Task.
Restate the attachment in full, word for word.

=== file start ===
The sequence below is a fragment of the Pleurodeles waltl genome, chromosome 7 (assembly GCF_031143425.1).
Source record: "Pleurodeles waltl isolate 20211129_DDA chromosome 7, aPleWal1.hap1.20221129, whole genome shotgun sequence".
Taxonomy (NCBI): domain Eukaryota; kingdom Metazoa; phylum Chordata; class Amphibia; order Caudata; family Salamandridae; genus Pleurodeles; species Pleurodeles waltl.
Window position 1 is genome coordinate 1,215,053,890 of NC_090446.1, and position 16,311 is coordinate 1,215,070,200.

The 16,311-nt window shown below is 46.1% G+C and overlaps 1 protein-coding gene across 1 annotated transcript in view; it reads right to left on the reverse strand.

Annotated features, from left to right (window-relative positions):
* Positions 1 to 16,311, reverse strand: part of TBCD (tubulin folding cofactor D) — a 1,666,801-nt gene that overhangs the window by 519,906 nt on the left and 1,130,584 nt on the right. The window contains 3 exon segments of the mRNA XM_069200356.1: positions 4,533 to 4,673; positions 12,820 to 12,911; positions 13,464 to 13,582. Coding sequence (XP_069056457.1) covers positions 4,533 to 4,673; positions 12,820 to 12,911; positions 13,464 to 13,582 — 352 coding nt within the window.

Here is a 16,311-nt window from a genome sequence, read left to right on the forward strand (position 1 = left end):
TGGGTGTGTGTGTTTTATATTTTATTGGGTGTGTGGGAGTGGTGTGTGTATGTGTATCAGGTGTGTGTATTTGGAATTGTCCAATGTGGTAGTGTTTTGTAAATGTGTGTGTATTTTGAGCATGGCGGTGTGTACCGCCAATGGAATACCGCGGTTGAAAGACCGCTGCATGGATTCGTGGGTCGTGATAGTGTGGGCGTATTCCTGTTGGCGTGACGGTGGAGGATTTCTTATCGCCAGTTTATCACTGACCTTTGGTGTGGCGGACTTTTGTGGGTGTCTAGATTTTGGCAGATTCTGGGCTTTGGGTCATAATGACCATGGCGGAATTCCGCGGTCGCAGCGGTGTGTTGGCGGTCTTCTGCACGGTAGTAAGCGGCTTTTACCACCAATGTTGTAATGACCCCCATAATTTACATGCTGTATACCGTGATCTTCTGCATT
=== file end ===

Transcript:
The sequence below is a fragment of the Pleurodeles waltl genome, chromosome 7 (assembly GCF_031143425.1).
Source record: "Pleurodeles waltl isolate 20211129_DDA chromosome 7, aPleWal1.hap1.20221129, whole genome shotgun sequence".
Taxonomy (NCBI): domain Eukaryota; kingdom Metazoa; phylum Chordata; class Amphibia; order Caudata; family Salamandridae; genus Pleurodeles; species Pleurodeles waltl.
Window position 1 is genome coordinate 1,215,053,890 of NC_090446.1, and position 16,311 is coordinate 1,215,070,200.

The 16,311-nt window shown below is 46.1% G+C and overlaps 1 protein-coding gene across 1 annotated transcript in view; it reads right to left on the reverse strand.

Annotated features, from left to right (window-relative positions):
* Positions 1 to 16,311, reverse strand: part of TBCD (tubulin folding cofactor D) — a 1,666,801-nt gene that overhangs the window by 519,906 nt on the left and 1,130,584 nt on the right. The window contains 3 exon segments of the mRNA XM_069200356.1: positions 4,533 to 4,673; positions 12,820 to 12,911; positions 13,464 to 13,582. Coding sequence (XP_069056457.1) covers positions 4,533 to 4,673; positions 12,820 to 12,911; positions 13,464 to 13,582 — 352 coding nt within the window.

Here is a 16,311-nt window from a genome sequence, read left to right on the forward strand (position 1 = left end):
TGGGTGTGTGTGTTTTATATTTTATTGGGTGTGTGGGAGTGGTGTGTGTATGTGTATCAGGTGTGTGTATTTGGAATTGTCCAATGTGGTAGTGTTTTGTAAATGTGTGTGTATTTTGAGCATGGCGGTGTGTACCGCCAATGGAATACCGCGGTTGAAAGACCGCTGCATGGATTCGTGGGTCGTGATAGTGTGGGCGTATTCCTGTTGGCGTGACGGTGGAGGATTTCTTATCGCCAGTTTATCACTGACCTTTGGTGTGGCGGACTTTTGTGGGTGTCTAGATTTTGGCAGATTCTGGGCTTTGGGTCATAATGACCATGGCGGAATTCCGCGGTCGCAGCGGTGTGTTGGCGGTCTTCTGCACGGTAGTAAGCGGCTTTTACCACCAATGTTGTAATGACCCCCATAATTTACATGCTGTATACCGTGATCTTCTGCATT